Besides password protection, make sure you have an up-to-date antivirus program. There are some free programs out there, but this is one of those times when you get what you pay for. Take the plunge and buy some serious software from a reputable company, such as Symantec/Norton or McAfee. And make sure you keep it up-to-date. The crooks are always updating their malware.
Don't click that link
If you get an e-mail from a financial institution where you don't have an account asking you to update your security, don't let curiosity get the better of you. It's not a mistake. It's an attack.
Even if you get an unusual communication from a company you do business with, contact them before you open it. For example, if you use PayPal and get a note saying your account is on hold, or a note from eBay saying your account is being suspended, don't click on the link. Contact the company directly to see if the note is legitimate. Many firms have their own security sites, such as firstname.lastname@example.org. Forward the suspicious e-mail to them, and they'll tell you if it's bogus.
Even though you'd think everyone knows about the Nigeria e-mail scam, there are still plenty of people falling for it. When the former head of the bank of Nigeria offers to send you money to invest for him and asks for your banking info, or for a small security fee, just ignore it. Sadly, one security expert I spoke with told me that every year one or two people actually go to Nigeria, and wind up dead.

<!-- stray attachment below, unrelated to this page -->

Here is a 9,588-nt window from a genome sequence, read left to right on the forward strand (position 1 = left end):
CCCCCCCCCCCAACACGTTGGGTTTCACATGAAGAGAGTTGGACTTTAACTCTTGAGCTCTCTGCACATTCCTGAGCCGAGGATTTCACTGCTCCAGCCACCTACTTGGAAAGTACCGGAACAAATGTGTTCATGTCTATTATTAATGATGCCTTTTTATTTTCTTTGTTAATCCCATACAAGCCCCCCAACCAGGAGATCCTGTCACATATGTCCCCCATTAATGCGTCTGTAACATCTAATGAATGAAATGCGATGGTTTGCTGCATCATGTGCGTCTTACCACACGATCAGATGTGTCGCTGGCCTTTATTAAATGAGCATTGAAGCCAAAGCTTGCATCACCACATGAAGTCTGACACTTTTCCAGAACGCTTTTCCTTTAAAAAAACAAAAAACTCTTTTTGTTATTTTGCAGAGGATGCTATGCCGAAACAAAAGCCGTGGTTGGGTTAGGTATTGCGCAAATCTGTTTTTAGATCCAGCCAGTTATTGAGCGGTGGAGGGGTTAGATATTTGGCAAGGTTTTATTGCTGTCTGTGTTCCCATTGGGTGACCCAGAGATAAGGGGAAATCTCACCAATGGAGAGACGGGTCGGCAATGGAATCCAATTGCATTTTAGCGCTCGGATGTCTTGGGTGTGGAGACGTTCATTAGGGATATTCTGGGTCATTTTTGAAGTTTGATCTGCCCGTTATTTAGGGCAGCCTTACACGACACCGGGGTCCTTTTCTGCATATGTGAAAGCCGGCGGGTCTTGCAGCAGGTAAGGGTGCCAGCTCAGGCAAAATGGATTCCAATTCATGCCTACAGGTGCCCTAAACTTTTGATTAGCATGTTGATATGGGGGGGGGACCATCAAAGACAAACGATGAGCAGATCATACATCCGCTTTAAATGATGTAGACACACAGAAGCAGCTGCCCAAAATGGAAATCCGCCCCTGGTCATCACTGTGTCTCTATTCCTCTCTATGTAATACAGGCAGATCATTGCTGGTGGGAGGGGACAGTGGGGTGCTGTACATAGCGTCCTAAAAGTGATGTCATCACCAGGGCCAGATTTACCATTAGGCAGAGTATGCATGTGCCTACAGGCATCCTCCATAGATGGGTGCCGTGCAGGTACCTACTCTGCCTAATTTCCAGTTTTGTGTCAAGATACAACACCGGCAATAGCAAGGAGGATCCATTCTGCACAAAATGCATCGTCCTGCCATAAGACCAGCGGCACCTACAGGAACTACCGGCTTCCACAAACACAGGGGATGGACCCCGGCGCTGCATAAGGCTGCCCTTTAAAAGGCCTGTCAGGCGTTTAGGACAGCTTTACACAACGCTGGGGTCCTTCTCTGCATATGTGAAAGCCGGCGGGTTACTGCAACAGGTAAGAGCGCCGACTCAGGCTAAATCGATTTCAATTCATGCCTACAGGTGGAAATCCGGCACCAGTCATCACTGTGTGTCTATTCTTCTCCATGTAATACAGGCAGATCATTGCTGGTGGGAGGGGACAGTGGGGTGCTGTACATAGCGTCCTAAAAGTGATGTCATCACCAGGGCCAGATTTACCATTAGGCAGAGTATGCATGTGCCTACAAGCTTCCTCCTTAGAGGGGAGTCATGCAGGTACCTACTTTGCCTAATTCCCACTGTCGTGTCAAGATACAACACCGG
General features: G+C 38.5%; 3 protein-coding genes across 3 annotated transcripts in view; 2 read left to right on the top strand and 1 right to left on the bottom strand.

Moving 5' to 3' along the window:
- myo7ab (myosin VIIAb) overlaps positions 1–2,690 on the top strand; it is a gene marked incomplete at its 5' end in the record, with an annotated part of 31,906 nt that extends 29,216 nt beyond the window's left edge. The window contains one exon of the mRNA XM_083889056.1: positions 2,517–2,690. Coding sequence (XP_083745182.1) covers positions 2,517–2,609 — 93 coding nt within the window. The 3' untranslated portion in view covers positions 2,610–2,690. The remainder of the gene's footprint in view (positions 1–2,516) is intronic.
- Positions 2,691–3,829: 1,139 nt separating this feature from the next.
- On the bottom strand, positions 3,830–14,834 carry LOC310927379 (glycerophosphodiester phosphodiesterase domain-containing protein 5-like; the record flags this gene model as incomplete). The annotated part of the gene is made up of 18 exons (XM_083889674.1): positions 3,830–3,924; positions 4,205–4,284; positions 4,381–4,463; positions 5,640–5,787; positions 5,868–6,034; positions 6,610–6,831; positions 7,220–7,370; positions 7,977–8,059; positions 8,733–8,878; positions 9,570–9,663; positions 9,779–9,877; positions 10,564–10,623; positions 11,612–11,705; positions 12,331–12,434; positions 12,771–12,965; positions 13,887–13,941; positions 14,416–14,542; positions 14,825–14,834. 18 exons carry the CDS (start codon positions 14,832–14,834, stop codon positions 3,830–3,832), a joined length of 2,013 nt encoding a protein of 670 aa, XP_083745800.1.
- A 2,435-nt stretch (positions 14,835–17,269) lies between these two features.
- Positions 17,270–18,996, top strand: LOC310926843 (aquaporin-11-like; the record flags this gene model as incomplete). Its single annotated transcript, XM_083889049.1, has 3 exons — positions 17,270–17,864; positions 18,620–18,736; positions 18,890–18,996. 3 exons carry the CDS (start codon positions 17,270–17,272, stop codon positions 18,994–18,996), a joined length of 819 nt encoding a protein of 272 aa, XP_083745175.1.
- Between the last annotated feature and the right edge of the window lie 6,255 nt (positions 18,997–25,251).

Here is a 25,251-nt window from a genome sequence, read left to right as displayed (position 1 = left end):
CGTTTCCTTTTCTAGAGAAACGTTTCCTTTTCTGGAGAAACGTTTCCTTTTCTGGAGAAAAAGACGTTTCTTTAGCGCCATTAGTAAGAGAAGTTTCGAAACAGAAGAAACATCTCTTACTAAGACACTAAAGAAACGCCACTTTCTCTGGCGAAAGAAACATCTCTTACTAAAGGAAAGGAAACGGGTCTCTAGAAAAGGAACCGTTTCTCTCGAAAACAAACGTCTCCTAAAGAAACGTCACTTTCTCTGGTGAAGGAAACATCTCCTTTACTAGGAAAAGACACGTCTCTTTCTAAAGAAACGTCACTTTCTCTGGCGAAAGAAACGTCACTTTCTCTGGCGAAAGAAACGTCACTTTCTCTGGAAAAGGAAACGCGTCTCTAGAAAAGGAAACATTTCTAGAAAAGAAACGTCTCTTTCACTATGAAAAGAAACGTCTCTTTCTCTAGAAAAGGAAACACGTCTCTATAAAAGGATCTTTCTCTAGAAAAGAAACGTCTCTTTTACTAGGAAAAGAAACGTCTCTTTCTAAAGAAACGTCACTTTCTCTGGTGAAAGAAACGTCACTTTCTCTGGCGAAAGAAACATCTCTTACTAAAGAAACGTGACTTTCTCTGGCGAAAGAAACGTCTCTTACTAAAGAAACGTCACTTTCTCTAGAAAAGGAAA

And if you access the Internet from a library or other public computer, never type in personal information or account numbers. You never know who has been putting programs on it that could be recording your keystrokes.
Being smart about smartphones
How do you protect the data that's on your smartphone? You may leave it out on your desk, or on a train seat or in the bin at airport security. And, of course, sometimes you just don't know where you've left it. There are several solutions.
The first thing you can do is password protect your device. That way, if someone does pick it up they cannot access your data. If your phone is truly lost or stolen, there are programs for both the iPhone and Android phones that will help you find your phone. In a worst case situation, there are also programs that will let you remotely wipe all the data that's on the phone.
Boomers have been a little slower than millennials to do online transactions. But we're catching up now. Fifty-five percent of us are doing online banking. Keeping track of your money, your investments and shopping is a wonderful convenience. By exercising a little caution, it can be a safe one, too.